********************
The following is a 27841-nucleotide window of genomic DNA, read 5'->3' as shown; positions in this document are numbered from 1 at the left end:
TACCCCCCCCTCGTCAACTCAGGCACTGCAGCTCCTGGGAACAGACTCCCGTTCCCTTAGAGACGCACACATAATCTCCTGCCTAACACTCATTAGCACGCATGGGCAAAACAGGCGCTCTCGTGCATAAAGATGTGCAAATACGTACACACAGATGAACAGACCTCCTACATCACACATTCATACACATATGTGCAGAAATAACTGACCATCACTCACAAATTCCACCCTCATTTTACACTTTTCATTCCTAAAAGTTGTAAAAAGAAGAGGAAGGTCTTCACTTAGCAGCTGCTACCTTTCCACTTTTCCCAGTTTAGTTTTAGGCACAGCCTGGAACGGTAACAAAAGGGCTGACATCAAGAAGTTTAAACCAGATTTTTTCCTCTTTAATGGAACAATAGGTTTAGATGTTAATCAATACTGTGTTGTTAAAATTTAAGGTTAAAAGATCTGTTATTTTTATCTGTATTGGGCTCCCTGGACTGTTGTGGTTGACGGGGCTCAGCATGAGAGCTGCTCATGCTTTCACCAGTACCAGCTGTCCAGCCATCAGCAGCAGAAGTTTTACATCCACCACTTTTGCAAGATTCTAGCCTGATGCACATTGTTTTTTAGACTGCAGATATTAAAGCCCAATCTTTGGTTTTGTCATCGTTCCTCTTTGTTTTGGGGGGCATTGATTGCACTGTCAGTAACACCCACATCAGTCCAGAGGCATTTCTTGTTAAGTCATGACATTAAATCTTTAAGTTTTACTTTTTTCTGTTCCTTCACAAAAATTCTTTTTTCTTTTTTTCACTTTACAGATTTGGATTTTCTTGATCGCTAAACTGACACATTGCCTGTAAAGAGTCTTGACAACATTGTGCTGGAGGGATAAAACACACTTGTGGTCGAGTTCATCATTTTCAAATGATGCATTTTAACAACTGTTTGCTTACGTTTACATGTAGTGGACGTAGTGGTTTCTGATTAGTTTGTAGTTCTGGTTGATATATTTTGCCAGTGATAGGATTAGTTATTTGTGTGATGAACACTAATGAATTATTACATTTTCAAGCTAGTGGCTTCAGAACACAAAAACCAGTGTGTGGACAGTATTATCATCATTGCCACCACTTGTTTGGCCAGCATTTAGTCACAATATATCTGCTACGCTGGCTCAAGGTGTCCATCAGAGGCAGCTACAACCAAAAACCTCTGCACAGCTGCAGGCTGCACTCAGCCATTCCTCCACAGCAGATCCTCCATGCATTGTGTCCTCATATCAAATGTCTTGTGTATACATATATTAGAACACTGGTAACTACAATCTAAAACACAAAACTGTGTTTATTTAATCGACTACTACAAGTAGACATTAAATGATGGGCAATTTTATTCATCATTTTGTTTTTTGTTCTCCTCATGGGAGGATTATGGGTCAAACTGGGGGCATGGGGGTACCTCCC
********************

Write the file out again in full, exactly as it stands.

The following is a 27841-nucleotide window of genomic DNA, read 5'->3' as shown; positions in this document are numbered from 1 at the left end:
TACCCCCCCCTCGTCAACTCAGGCACTGCAGCTCCTGGGAACAGACTCCCGTTCCCTTAGAGACGCACACATAATCTCCTGCCTAACACTCATTAGCACGCATGGGCAAAACAGGCGCTCTCGTGCATAAAGATGTGCAAATACGTACACACAGATGAACAGACCTCCTACATCACACATTCATACACATATGTGCAGAAATAACTGACCATCACTCACAAATTCCACCCTCATTTTACACTTTTCATTCCTAAAAGTTGTAAAAAGAAGAGGAAGGTCTTCACTTAGCAGCTGCTACCTTTCCACTTTTCCCAGTTTAGTTTTAGGCACAGCCTGGAACGGTAACAAAAGGGCTGACATCAAGAAGTTTAAACCAGATTTTTTCCTCTTTAATGGAACAATAGGTTTAGATGTTAATCAATACTGTGTTGTTAAAATTTAAGGTTAAAAGATCTGTTATTTTTATCTGTATTGGGCTCCCTGGACTGTTGTGGTTGACGGGGCTCAGCATGAGAGCTGCTCATGCTTTCACCAGTACCAGCTGTCCAGCCATCAGCAGCAGAAGTTTTACATCCACCACTTTTGCAAGATTCTAGCCTGATGCACATTGTTTTTTAGACTGCAGATATTAAAGCCCAATCTTTGGTTTTGTCATCGTTCCTCTTTGTTTTGGGGGGCATTGATTGCACTGTCAGTAACACCCACATCAGTCCAGAGGCATTTCTTGTTAAGTCATGACATTAAATCTTTAAGTTTTACTTTTTTCTGTTCCTTCACAAAAATTCTTTTTTCTTTTTTTCACTTTACAGATTTGGATTTTCTTGATCGCTAAACTGACACATTGCCTGTAAAGAGTCTTGACAACATTGTGCTGGAGGGATAAAACACACTTGTGGTCGAGTTCATCATTTTCAAATGATGCATTTTAACAACTGTTTGCTTACGTTTACATGTAGTGGACGTAGTGGTTTCTGATTAGTTTGTAGTTCTGGTTGATATATTTTGCCAGTGATAGGATTAGTTATTTGTGTGATGAACACTAATGAATTATTACATTTTCAAGCTAGTGGCTTCAGAACACAAAAACCAGTGTGTGGACAGTATTATCATCATTGCCACCACTTGTTTGGCCAGCATTTAGTCACAATATATCTGCTACGCTGGCTCAAGGTGTCCATCAGAGGCAGCTACAACCAAAAACCTCTGCACAGCTGCAGGCTGCACTCAGCCATTCCTCCACAGCAGATCCTCCATGCATTGTGTCCTCATATCAAATGTCTTGTGTATACATATATTAGAACACTGGTAACTACAATCTAAAACACAAAACTGTGTTTATTTAATCGACTACTACAAGTAGACATTAAATGATGGGCAATTTTATTCATCATTTTGTTTTTTGTTCTCCTCATGGGAGGATTATGGGTCAAACTGGGGGCATGGGGGTACCTCCC